5 Things to ...Look for on a Plant Label
This guide will help you make the best use possible of the information on the tags found with your plants in a garden center.
Published May 7, 2006
It's the time of year when many of us have the impulse to rush out to the nursery, whether we have a single pot or acreage. Often we browse from one beautiful plant to the next, looking for something interesting. Plant tags and labels, with information on the plant's needs for light, soil and space, can help narrow selections, but they'll help even more if you pause for thought before leaving home, says John Heaten, owner of Knupper Nursery and Landscape in Palatine. Here are some of Heaton's tips for deciphering the label. Independent garden centers generally are more expensive than big-box home centers, but they usually offer more variety, more carefully chosen plants and better information.
1. Sun or shade: Plants make their food from sunlight and only some can tolerate lower light levels. Before you go shopping, observe how much sunlight reaches where you want to grow plants and for how long.
- "Full sun" means the plant needs six to eight hours of direct sunlight a day;
- "Shade" generally means three or four hours;
- "Part sun" and "partial shade" are gradations in between.
You may need to experiment with a few plants before you know just what classification the various parts of your growing space fall into.
2. Hardiness zone: Chicago's volatile winters are tough on plants.
For perennials, trees or shrubs that live from year to year, make sure the label says the plant is hardy to Zone 5 or lower. This means it has been tested and survived winters in the colder northern parts of the country.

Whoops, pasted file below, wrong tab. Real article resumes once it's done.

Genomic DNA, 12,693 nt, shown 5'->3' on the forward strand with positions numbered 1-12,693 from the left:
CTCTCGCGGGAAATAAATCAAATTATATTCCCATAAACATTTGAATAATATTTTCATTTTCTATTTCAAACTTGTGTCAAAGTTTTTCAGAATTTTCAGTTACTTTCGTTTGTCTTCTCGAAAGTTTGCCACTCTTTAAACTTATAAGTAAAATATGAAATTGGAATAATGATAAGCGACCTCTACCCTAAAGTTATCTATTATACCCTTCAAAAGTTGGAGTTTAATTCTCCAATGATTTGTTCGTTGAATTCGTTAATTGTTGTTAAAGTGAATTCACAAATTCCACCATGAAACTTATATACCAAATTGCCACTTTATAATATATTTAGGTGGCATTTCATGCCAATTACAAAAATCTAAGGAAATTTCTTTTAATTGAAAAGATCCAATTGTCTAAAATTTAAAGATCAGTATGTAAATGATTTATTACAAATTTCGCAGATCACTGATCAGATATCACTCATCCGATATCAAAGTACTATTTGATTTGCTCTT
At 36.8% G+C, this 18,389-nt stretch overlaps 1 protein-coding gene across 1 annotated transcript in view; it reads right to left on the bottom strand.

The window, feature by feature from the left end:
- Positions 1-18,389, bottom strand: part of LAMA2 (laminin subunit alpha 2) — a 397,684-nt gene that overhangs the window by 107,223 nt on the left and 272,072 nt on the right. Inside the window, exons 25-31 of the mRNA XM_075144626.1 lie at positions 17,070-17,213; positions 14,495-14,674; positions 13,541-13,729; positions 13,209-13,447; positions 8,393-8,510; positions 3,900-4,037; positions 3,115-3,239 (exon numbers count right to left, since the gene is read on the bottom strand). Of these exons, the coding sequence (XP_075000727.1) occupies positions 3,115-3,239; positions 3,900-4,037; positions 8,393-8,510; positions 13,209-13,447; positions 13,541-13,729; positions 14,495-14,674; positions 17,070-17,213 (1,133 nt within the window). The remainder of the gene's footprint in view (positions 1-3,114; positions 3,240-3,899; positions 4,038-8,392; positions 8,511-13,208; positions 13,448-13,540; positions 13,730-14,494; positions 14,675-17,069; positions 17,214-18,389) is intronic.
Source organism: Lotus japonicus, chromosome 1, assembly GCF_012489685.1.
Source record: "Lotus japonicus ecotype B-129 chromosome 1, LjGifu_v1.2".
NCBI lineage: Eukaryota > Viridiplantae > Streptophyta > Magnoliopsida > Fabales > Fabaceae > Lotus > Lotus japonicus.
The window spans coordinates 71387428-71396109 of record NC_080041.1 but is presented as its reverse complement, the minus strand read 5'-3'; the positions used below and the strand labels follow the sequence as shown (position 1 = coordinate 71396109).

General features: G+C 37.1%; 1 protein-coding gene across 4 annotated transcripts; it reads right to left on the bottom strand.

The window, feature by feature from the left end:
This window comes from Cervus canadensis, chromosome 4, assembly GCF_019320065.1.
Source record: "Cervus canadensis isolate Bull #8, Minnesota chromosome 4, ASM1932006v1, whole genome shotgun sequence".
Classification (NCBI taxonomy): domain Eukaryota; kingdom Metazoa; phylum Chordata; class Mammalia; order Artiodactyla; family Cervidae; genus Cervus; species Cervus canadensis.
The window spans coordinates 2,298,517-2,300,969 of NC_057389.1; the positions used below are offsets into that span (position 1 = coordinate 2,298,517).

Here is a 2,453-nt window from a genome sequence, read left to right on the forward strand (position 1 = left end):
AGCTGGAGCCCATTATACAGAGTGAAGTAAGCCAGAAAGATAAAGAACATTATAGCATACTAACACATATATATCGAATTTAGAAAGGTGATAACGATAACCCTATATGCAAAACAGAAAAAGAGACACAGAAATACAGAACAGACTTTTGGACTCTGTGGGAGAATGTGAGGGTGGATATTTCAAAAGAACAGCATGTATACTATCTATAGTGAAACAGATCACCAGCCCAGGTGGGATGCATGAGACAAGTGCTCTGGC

For annuals, plants that bloom through one summer and then die, winter hardiness doesn't matter. Perennials or foliage plants from Zone 6 or higher may be grown as annuals, if you can afford to lose them after one season in the garden.
3. Spacing: Labels usually recommend how far apart plants should be spaced.
That generally depends on how wide the plants will be when they are mature.
But "to me," Heaton says, "spacing is a very personal question." It will cost you more money for more plants, but you often can place annuals and perennials closer than the label suggests. Trees and shrubs, on the other hand, should be carefully spaced and placed according to their labels, allowing for their eventual size; frequent mistakes are to plant them too close to the house or where they will eventually obstruct or break up sidewalks or interfere with power lines.
4. Botanical name: This tells you exactly what you are buying. There also may be a brand name or trademark name that is not part of the botanical name. For perennials, trees and shrubs, it's a good idea to hang onto tags and labels so you know what you have or if a problem comes up and you need to seek advice. For annuals, the precise botanical name isn't as important
-- unless there is a particular color in a particular brand of petunias or impatiens that you want to remember.
5. Price: Cheapest isn't always best. The more you know about the plant the better choice you can make. In general, a larger plant has been growing longer and has a better root system, which will enable it to make more leaves, flowers and perhaps fruit or vegetables.
- Annuals: Specialty annuals sold in 3- or 4-inch pots may not be different varieties from the ones sold in six-packs; often the difference in price simply reflects that they have been growing longer and have more roots.
- Perennials: First-year perennials in 2- or 4-inch pots can be less expensive, but probably won't bloom the first year. Second-year perennials in gallon containers usually will -- but bear in mind that if a July-flowering daylily has been forced so it is in bloom when you buy it in May, it won't bloom again in July.